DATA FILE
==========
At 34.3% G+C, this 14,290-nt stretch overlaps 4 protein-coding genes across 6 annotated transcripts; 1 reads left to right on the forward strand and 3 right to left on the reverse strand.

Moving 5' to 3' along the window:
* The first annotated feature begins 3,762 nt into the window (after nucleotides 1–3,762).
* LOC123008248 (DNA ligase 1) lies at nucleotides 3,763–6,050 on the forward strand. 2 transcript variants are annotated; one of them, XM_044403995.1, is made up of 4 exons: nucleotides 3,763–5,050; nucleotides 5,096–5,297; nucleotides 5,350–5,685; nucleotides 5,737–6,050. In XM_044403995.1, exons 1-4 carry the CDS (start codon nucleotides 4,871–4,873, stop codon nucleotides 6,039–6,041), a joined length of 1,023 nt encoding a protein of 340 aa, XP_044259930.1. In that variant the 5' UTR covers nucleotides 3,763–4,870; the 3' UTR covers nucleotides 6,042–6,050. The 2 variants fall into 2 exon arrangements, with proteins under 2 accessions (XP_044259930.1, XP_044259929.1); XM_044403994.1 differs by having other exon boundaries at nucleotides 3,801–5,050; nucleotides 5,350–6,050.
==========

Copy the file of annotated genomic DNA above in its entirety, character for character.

At 34.3% G+C, this 14,290-nt stretch overlaps 4 protein-coding genes across 6 annotated transcripts; 1 reads left to right on the forward strand and 3 right to left on the reverse strand.

Moving 5' to 3' along the window:
* The first annotated feature begins 3,762 nt into the window (after nucleotides 1–3,762).
* LOC123008248 (DNA ligase 1) lies at nucleotides 3,763–6,050 on the forward strand. 2 transcript variants are annotated; one of them, XM_044403995.1, is made up of 4 exons: nucleotides 3,763–5,050; nucleotides 5,096–5,297; nucleotides 5,350–5,685; nucleotides 5,737–6,050. In XM_044403995.1, exons 1-4 carry the CDS (start codon nucleotides 4,871–4,873, stop codon nucleotides 6,039–6,041), a joined length of 1,023 nt encoding a protein of 340 aa, XP_044259930.1. In that variant the 5' UTR covers nucleotides 3,763–4,870; the 3' UTR covers nucleotides 6,042–6,050. The 2 variants fall into 2 exon arrangements, with proteins under 2 accessions (XP_044259930.1, XP_044259929.1); XM_044403994.1 differs by having other exon boundaries at nucleotides 3,801–5,050; nucleotides 5,350–6,050.